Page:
First things first. You swallow some pills and then strap your life jacket around your leg. By the time the fire has burned down to embers, your clothes are almost dry. You settle back against a fire-warmed rock ledge, drawing the trash bag up over your body. As you gnaw on a piece of jerky, things don't look too bad. You just have to hold out for a couple more days. You're due back at work on Monday. Your boss knows you were going canoeing this weekend. You told her all about the trip you were planning. She's one smart lady. She'll call the rangers when you don't show up. In the meantime.… Well, you've got plenty of matches and there's a lot of wood around. You won't freeze. Come daylight, you'll see if you can find some of your gear.

Then you remember. When you saw how many cars were parked at the put-in for the Middle Branch, you decided to run the North Branch instead. But you didn't tell anyone. Your boss thinks you're on the Middle Branch. Nobody runs the North Branch at this time of year. That's why you're here, after all. You groan, but it's not the pain in your leg. It's because you've just found yourself smack in the middle of a worst-case scenario. You're alone. You're hurt. No one knows where you are. And you can't expect anyone to come looking for you anytime soon.

One by one, the stars are becoming visible against a darkening sky. It's going to be a cold night. But that's not the reason you're shivering now.

 

Sound's pretty bad, right? And it sure 'nuff is. Yet something like this happens to a few unlucky paddlers every year. That's why smart folks…

Play the Percentages

The only way to be absolutely sure that trouble won't find you in the bush is to stay home and take up a low-risk hobby. Like origami, maybe. (Watch out for paper cuts, though!) You say this doesn't appeal? I agree, and so would most other paddlers. That means we have to do the next best thing: hedge our bets. How? Many of us never paddle alone. Then we know that help is always nearby. This is a Very Good Thing. But a few canoeists and kayakers — experienced paddlers all, I hope — still like to go it alone from time to time. And how do they play the percentages? They follow a few simple rules. They know their limits and stay within them. They go prepared for every reasonable contingency. They're fit, they're competent, and they've got good gear. Most important, they make sure that someone they can trust knows where they're going and when they'll be back. In short, smart solo paddlers plan to survive by filing what the US Coast Guard calls…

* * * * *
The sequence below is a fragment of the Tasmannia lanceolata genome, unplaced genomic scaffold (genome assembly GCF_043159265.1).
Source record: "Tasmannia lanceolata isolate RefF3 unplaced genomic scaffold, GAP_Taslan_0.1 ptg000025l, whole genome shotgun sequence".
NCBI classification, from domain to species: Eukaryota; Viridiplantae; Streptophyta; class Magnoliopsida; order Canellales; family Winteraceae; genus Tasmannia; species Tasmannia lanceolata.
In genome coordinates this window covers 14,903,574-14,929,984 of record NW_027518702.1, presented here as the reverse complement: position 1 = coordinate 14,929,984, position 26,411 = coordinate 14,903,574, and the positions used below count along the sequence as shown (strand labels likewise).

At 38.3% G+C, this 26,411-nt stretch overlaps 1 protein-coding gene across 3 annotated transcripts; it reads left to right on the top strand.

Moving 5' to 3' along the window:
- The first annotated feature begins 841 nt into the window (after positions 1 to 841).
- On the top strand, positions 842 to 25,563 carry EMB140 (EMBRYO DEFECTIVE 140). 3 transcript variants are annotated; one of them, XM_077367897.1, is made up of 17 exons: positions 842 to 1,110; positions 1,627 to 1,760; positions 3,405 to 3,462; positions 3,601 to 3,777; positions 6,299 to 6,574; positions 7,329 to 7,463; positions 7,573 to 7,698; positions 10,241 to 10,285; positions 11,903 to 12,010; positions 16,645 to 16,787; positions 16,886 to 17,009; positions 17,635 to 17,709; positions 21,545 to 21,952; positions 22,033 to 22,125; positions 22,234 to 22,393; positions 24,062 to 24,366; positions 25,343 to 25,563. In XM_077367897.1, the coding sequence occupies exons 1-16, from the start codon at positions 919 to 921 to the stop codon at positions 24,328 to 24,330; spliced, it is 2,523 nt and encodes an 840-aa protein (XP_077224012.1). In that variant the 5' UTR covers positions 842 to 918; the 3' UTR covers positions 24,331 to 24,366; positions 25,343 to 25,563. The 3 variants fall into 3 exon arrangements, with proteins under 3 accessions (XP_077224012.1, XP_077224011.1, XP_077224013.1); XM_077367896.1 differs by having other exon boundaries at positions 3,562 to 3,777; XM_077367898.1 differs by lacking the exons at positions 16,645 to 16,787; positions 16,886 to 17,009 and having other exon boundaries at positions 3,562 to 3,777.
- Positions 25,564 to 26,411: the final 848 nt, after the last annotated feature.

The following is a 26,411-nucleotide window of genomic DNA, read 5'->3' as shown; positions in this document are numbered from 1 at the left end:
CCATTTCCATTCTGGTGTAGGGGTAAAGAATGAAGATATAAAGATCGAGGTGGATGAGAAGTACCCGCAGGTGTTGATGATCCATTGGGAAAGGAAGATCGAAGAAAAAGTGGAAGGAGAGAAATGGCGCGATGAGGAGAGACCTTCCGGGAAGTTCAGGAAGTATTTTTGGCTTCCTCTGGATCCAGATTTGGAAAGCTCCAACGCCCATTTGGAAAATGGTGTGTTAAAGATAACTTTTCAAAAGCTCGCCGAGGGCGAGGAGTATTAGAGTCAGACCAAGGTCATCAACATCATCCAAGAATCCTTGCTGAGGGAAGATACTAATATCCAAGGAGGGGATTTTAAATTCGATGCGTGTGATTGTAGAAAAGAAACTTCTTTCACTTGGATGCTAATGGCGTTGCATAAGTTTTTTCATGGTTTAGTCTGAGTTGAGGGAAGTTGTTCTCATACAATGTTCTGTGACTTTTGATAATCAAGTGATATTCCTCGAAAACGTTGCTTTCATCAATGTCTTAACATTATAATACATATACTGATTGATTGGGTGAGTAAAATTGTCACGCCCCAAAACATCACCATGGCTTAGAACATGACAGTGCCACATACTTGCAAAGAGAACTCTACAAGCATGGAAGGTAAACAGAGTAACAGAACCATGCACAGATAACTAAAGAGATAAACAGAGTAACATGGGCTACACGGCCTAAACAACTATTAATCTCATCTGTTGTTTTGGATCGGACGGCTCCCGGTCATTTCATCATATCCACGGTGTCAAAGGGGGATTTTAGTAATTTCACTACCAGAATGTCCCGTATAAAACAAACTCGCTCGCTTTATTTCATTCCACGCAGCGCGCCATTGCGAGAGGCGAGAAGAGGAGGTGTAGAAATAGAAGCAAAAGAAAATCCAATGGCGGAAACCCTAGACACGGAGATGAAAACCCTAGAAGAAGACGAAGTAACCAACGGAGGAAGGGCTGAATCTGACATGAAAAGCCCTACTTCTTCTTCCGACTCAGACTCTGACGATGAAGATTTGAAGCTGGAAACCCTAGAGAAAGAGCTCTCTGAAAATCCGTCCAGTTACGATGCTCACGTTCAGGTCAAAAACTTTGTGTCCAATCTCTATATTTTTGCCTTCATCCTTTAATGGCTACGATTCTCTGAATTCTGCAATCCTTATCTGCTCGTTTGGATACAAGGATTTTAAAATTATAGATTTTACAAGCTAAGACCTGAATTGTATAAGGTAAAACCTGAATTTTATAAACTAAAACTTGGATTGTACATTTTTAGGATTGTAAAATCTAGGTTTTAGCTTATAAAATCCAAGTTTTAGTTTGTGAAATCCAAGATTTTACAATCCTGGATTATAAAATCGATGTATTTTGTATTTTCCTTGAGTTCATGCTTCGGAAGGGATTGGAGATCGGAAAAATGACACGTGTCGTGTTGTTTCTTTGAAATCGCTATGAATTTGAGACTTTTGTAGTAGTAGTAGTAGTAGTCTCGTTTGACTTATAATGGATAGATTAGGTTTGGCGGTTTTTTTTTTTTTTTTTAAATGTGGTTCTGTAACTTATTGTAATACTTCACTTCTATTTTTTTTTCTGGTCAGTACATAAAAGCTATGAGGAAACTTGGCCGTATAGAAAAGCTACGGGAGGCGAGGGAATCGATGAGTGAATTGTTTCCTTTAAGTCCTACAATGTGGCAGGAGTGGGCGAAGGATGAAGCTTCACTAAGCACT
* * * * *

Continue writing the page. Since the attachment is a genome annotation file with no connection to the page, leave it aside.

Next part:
A Float Plan

It works for all other paddlers, too, from couples on weekend getaways to strong parties on long expeditions. Who should have a float plan, then? In a word — everyone. Well, everyone who paddles, anyway. Solo paddlers may be running the greatest risks, but bad luck can also hit groups pretty hard. Fortunately, writing up a float plan doesn't have to take a lot of time. It does require a measure of discipline, though. You have to decide in advance exactly where you're going and how long you'll be away. What's that? You say you don't like rigid schedules? Neither do I. Nobody wants his holiday to become a forced march. But there's a happy medium. Just build some flexibility into your schedule. Keep it loose. Plan on plenty of rest days. Be sure to make a little room for a change in the weather, too. And leave some space for serendipity.

OK. You have your schedule. What goes into a good float plan? Here's my outline. Don't treat it as gospel, however. An afternoon on Golden Pond doesn't warrant much more than a few words: "Honey, I'm taking the pack canoe across to the cove. Back in a couple of hours." That's enough. But at the other end of the spectrum, three months on the Lena River demands nothing less than the full monty. Tailor my outline to meet your own needs. Make it…